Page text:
There are no spoilers in the review here, which is why it’s going to be a bit shorter than I normally would go (some of you are sighing with relief, I hear).
Are we in a horror renaissance? A horror resurgence? Because the second film in the modern Halloween trilogy came out last October, Candyman before that, Chucky was getting rave reviews on USA Network and we’re due for a new Texas Chainsaw Massacre on Netflix next month (seriously weird that Netflix hasn’t promoted that more). Oh, and freaking Ghostface is back in Scream (2022) after 11 years. Now, we just need the legal nonsense to wrap-up with Mr. Voorhees, so we can return to Camp Crystal Lake, okay, thanks.
What makes Scream (why don’t they call it five? Or something else? The film even pokes fun at that nonsense, so maybe it’s intentionally nonsensical) a great addition to this resurgence is that I think, even better than Halloween I have to admit, Scream balances well the legacy characters, who all come back here (Neve Campbell as Sidney Prescott; Courtney Cox as Gale Weathers; and David Arquette as Dewey Riley), with the new characters in the series, Sam Carpenter (played by Melissa Barrera, and that name surely is a nice nod to John Carpenter, right?), her sister Tara (played by Jenna Ortega) and the twins, whose uncle was Randy Martin from the first film, Chad (played by Mason Gooding) and Mindy (played by Jasmin Savoy Brown).
In other words, to use a professional wrestling analogy, the only way you’re going to get the next generation over (and often above) the nostalgia we have for the past is to rub some legacy dust onto them. To add stakes. To make the new generation matter and seem as important, if not more, than the prior generation. Because you can only ride nostalgia for so long; it’s a shorter ride than lightning.
The other thing that makes Scream great and has always been a great part of the franchise is the meta commentary on horror films, particularly what’s salient at the time in horror films. Much like her uncle, Mindy plays the role of providing that meta commentary, talking about how the thing nowadays is the “requel,” where horror movies are a mix of being a sequel and a reboot, like the film she’s in!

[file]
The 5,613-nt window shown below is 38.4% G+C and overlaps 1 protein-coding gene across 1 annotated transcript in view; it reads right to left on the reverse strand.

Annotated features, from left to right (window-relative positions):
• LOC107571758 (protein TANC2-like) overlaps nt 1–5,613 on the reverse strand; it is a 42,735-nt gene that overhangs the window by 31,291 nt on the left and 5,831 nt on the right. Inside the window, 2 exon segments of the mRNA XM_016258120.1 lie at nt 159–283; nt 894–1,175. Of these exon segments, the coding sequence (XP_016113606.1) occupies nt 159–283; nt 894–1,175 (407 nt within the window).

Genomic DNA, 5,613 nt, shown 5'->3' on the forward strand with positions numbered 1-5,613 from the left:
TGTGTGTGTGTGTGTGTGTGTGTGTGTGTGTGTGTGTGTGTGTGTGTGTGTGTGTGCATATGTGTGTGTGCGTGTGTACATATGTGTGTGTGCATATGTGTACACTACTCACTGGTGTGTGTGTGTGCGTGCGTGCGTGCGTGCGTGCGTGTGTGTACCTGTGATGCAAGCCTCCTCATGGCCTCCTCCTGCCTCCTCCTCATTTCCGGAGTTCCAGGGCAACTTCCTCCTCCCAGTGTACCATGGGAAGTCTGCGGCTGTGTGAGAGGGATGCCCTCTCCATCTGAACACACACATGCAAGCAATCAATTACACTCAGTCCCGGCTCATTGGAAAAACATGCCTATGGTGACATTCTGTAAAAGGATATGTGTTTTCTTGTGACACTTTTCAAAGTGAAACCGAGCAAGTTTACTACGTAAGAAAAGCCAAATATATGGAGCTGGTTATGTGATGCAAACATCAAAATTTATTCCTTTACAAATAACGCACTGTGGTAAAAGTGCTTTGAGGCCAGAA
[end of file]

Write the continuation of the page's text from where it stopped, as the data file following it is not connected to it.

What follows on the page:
Tara also provides some of that, talking about prestige horror, or as she calls it “elevated horror,” arguing that 2014’s The Babadook is her favorite horror film. That’s the thing, too, that’s interesting about our horror renaissance and resurgence to classic icons of the genre: It comes at a time when the upswing in horror is among these prestige flicks, like Jordan Peel’s Get Out and Us, and Hereditary and many more.
But at the end of the day, let’s get serious: We love our stabby stabby Ghostface, baby. We love the mystery and black comedy of who is the person or persons behind the Ghostface mask and voice? And why? What’s the motive this time? Whodunnit? Can we figure it out before the reveal(s)?
And the thing is, you can’t have meta commentary on the state of play in horror films without it also being a commentary on horror fans and horror culture, which Scream provides plenty of commentary on that front as well. I enjoyed it immensely.
My favorite character in this film, which goes back to my point of the legacy characters putting over the new characters, was actually Tara because Ortega played her so great and bucked some expectations. She was a character in a horror film you were actually rooting for against the killer, and the iconic killer at that, so I count it as a victory in the film achieving what it set out to do.
But of course, Barrera was also great as the older sister. I loved her as Vanessa in 2021’s In the Heights. It seems like she’s having something of a “moment” right now and I look forward to seeing more from her.
Overall, for fans of the franchise, I don’t know how you couldn’t love this film and return to form. For those who aren’t as familiar with the franchise or weren’t as into it, you’re probably not going to like it given that whole “return to form,” but if you’re new to Ghostface because you’re a Tara and you’ve been only watching “elevated horror,” consider giving this a shot! I don’t think you’ll “slash out,” as it were.
For further guidance, I would argue that this Scream is the second best film in the franchise behind only the original 1996 film, of course. That makes for a fun list for the unaware: 1. Scream and 2. Scream.